Bad Examples in High Places

By John Grant

“Buy the truth and do not sell it; get wisdom, discipline and understanding.�
Proverbs 23:23

Alaska’s senior senator was indicted recently for taking bribes (hundreds of thousands) from the oil industry that is so important to his state. He becomes the latest in a string of capitol hill embarrassments.
We watched one drummed out for, let’s say, unhealthy relationships with young pages. Another became famous for cold cash, nearly a hundred thousand dollars, in his freezer. Several have taken lavish paid for vacations. One who took bribes was a former military hero. And who could forget the famous trip of one senator to the men’s room?

Over the past few years, the campaign season has become almost synonymous with corruption in America’s capital city. There is something about power and position that can cause people to lose their moral compass. They think they are so important that they can do no wrong.

I don’t mean to insinuate that only people in high office do these types of things, but those called by the people to high office are called to a higher standard of conduct and morality. When one is elected to public office, he or she becomes public property and is accountable to those people they represent, whether those people voted for them or not.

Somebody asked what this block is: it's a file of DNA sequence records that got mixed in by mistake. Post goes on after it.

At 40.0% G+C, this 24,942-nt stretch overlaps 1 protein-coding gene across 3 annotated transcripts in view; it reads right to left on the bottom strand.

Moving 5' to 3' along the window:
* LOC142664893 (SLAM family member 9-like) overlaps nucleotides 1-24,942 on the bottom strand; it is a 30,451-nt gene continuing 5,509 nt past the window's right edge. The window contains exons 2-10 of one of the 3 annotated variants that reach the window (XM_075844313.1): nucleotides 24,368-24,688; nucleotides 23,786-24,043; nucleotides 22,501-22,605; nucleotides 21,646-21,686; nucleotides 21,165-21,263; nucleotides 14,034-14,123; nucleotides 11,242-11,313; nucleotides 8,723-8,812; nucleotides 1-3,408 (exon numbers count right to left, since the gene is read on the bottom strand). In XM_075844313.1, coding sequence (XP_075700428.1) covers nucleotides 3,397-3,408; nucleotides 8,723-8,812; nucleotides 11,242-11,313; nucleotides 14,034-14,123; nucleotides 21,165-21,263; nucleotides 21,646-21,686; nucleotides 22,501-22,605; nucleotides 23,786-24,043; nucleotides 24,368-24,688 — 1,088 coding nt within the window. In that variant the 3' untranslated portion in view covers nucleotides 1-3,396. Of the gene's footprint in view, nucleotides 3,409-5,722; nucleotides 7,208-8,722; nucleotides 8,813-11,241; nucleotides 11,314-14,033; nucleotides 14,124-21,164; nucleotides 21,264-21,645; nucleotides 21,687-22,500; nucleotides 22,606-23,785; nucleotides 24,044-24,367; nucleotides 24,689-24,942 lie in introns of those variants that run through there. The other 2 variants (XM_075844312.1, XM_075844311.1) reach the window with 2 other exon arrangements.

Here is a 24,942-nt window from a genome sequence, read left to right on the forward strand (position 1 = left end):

When I was in office, I followed my own moral convictions and was aware that if I embarrassed myself and my family, then I embarrassed the sacred office I held. Those called to higher places of leadership are called to a higher standard of conduct.

All of the congressional scandals had a common response…. “I didn’t do it and I will appeal.� Once, just once, it would be refreshing to hear one of these disgraced solons of democracy say they were wrong, were sorry and apologize to their constituents.

It seems to me that the problems on Capitol Hill are not ideological, partisan or geographical, rather they are moral and theological. As we go into this election season voting for people of integrity and morality is more important that what party the represent.    
(a thought on life from John Grant )

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John Grant is a former Florida State Senator and is a practicing attorney. He is an active writer and frequent speaker.  He can be reached by e-mail at


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